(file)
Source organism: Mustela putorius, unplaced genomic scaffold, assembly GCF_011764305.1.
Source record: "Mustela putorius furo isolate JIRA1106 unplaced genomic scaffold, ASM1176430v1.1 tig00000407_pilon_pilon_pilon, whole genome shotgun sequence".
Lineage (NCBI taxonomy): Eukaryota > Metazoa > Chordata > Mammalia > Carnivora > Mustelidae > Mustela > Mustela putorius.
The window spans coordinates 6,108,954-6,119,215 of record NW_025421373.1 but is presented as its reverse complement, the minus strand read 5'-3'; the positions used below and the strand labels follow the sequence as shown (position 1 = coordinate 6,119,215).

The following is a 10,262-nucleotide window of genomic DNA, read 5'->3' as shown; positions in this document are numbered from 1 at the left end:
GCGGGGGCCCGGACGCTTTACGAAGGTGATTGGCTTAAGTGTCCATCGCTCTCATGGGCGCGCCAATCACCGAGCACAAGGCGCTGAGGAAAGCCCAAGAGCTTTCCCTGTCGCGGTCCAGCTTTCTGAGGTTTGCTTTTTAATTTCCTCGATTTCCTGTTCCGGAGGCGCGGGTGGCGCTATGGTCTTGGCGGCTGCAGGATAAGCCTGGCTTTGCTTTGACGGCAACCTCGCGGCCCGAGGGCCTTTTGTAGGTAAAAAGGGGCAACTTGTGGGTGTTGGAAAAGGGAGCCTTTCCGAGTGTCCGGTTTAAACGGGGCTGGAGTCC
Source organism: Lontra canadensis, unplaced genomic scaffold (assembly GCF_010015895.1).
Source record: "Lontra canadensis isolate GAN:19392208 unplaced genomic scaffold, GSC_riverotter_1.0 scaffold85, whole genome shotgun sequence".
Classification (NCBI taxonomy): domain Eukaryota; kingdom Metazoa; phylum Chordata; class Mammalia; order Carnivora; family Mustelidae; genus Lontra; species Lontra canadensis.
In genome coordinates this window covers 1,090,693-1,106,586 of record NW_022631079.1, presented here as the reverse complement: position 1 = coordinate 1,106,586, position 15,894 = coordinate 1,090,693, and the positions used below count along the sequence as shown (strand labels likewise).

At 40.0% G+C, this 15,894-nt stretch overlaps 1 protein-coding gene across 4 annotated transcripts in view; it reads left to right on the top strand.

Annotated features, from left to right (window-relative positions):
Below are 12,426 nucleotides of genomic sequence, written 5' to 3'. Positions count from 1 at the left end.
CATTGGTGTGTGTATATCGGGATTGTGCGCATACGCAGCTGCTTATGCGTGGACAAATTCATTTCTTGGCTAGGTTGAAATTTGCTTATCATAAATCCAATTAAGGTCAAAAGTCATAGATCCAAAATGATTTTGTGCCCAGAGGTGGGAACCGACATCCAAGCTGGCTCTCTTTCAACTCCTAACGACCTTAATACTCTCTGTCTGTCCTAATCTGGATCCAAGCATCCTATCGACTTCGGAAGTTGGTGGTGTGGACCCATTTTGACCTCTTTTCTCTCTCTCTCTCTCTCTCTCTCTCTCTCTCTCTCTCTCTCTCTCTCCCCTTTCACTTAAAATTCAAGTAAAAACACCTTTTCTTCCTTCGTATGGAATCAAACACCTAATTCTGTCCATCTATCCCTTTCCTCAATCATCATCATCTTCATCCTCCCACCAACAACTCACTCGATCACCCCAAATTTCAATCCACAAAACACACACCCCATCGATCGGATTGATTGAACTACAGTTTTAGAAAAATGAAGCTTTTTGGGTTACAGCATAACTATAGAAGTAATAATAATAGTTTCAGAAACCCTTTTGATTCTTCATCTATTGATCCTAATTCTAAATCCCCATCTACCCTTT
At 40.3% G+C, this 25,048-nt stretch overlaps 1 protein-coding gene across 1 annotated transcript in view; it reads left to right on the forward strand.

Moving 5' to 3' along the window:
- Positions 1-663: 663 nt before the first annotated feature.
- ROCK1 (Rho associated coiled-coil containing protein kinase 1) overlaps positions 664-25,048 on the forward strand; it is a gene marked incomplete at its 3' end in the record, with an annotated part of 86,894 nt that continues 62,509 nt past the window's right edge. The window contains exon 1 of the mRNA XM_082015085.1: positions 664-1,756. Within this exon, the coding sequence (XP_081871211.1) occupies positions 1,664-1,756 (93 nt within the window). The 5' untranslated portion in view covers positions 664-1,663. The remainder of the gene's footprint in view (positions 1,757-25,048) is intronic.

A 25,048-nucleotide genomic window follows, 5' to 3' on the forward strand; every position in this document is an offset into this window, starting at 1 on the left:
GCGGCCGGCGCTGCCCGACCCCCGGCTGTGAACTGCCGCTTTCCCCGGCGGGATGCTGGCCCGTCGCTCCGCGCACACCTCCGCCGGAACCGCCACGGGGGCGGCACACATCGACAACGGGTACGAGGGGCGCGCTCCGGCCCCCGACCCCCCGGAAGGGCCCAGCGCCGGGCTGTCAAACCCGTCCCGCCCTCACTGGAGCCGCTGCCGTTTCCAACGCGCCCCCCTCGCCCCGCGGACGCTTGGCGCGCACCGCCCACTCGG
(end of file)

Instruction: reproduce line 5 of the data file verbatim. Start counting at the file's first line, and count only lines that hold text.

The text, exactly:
The following is a 10,262-nucleotide window of genomic DNA, read 5'->3' as shown; positions in this document are numbered from 1 at the left end: